Entries in "goals"

June 27, 2007

an alternative to the SMART goal framework

I wrote up a post at my new blog, Work-Life Chronicles, about the alternative to the SMART goal framework that I have developed and used in the last year of teaching MGMT 250 and 251. I call it START NOW, which stands for:

Support
Temerity
Awareness
Reflection
Trying Again
Notes
Options
Wise Action


To read more about each of the labels in the START NOW framework, and some funny stories about my adventures learning to ride my Vespa, click through to read "a different take on setting and achieving goals".

Please let me know what you think of the new blog, too! I'd welcome you to add it to your blogroll, or subscribe to the RSS feed, if you find the first few posts interesting.

April 10, 2006

how do you track your progress toward your goals?

No time for part 2 of the Anne Lamott blog today -- sorry. Things are humming in my life, but I'm hoping to find time tomorrow to write up my thoughts, before the vividness of the experience fades!

In the meantime, let me briefly mention that I have been experimenting lately (as you can see from the righthand column of my blog) with an online service called 43 things. On Thursday I will introduce it to my students in class, as a way of helping them to make sense of why the plans they set up for themselves last December may not have worked as intended -- and of helping them to stay focused on their goals, keep track of their progress, and give themselves credit for their accomplishments.

I really like the 43things system, even though it's less structured than a Getting Things Done approach or a Covey Seven Habits approach. For students who are online all the time, often from different computers, I think that using this kind of organizing might work even better than keeping a paper planner.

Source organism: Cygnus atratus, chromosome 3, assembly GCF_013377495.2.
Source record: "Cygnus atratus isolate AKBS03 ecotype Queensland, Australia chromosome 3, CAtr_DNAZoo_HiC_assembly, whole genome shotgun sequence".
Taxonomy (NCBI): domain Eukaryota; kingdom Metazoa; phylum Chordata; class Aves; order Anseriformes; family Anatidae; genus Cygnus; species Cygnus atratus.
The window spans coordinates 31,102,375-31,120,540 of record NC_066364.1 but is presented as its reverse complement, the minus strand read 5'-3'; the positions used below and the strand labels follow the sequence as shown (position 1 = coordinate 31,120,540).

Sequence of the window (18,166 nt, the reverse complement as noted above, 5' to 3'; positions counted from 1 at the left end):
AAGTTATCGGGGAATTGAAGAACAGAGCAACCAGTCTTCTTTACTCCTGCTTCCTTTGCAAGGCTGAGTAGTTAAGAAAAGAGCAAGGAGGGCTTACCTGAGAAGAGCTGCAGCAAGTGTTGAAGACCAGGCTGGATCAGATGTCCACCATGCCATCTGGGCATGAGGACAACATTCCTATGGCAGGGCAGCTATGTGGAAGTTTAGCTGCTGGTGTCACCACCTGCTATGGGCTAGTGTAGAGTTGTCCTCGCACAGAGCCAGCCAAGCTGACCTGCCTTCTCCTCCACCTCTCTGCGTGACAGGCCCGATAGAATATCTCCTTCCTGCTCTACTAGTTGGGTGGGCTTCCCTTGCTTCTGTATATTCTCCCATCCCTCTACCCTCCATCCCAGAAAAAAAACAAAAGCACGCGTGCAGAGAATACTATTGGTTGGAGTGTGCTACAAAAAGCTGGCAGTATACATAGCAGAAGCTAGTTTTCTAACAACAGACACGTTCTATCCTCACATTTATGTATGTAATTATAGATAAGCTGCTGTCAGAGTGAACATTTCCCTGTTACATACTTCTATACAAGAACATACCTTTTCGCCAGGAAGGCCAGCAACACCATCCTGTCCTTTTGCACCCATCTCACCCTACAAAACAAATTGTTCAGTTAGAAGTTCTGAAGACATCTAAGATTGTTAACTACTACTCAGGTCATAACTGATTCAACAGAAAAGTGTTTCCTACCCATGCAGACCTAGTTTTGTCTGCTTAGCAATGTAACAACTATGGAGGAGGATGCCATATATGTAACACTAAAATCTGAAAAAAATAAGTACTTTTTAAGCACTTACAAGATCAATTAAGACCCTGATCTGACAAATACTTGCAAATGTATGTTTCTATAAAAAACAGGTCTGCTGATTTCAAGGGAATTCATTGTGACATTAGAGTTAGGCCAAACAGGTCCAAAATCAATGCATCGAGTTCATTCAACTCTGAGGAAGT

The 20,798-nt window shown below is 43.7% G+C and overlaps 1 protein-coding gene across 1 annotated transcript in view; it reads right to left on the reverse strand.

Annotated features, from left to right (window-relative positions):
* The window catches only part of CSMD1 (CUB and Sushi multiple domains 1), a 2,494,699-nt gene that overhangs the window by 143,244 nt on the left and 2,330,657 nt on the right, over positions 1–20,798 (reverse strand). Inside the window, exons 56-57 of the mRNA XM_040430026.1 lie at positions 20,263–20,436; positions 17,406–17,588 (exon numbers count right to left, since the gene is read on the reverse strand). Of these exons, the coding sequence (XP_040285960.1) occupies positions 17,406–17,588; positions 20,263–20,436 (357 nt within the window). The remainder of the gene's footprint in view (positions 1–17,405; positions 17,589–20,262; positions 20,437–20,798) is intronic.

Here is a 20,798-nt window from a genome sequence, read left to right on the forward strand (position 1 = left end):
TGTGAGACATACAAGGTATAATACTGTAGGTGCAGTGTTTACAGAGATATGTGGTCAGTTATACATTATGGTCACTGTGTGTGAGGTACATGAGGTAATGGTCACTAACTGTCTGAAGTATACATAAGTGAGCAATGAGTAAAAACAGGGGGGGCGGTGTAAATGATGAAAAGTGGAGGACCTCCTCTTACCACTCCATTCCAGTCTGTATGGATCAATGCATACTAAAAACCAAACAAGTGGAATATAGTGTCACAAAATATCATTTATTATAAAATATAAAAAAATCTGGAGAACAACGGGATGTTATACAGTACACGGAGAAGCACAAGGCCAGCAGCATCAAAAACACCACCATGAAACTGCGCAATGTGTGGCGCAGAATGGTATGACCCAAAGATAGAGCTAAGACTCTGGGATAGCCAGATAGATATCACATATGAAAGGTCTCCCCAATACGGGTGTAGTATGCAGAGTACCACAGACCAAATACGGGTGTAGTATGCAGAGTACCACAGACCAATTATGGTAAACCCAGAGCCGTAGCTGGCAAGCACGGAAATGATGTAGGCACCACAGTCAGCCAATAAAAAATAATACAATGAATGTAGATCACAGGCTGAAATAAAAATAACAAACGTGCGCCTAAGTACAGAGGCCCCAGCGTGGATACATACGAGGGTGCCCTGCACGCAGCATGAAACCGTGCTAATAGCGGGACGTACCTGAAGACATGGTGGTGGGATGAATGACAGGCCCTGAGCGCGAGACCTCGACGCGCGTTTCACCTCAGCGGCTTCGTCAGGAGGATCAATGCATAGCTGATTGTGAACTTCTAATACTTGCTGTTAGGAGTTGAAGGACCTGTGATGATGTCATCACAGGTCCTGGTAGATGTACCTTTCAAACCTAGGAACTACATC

I'd be curious to learn how my readers track progress toward their goals.

  • Do you use a paper planner?
  • Do you keep your calendar on your computer?
  • Is it online so that you can access it from several different computers?
  • Or do you sync your computer with a Palm or other handheld, or with a cellphone or something?
  • How do you schedule things into your planner in a way that allows you to give priority to important but not always urgent tasks?
  • When you feel yourself getting into a cycle of fighting fires, how do you choose to respond so that you retain a sense of efficacy?

November 29, 2005

tidbits for students

Lisa Haneberg, who blogs about the craft of management, is currently offering an e-book for free on New Year's Resolutions for Leaders which may be helpful to students as they are SMARTening their learning goals and filling in their action plans for achieving them. She offers good tips for how to avoid turning the goalsetting process into an exercise in stargazing, and some practical suggestions for the kinds of actions that can keep you moving toward a goal.

Terrence Seamon, a workplace learning and performance consultant, offers his vision of a better alternative to tying annual performance appraisals to a too-small pot of merit pay: spot cash awards, a raffle for award winners, and annual development planning that is less focused on the past and more focused on continuous improvement and skill development. He offers an important reminder that performance appraisal should always end with a conversation about how to convert the numbers to meaning and to constructive action in the future.

Oh, and if you're wondering why we asked you to blog this semester, and my post from back in August doesn't convince you that the assignment is worthwhile, then perhaps the fact that blogging is the topic of an article in Harvard Business School's Working Knowledge newsletter will convince you that learning to compose blog entries and connect with other bloggers is becoming an increasingly valuable skill in the workplace!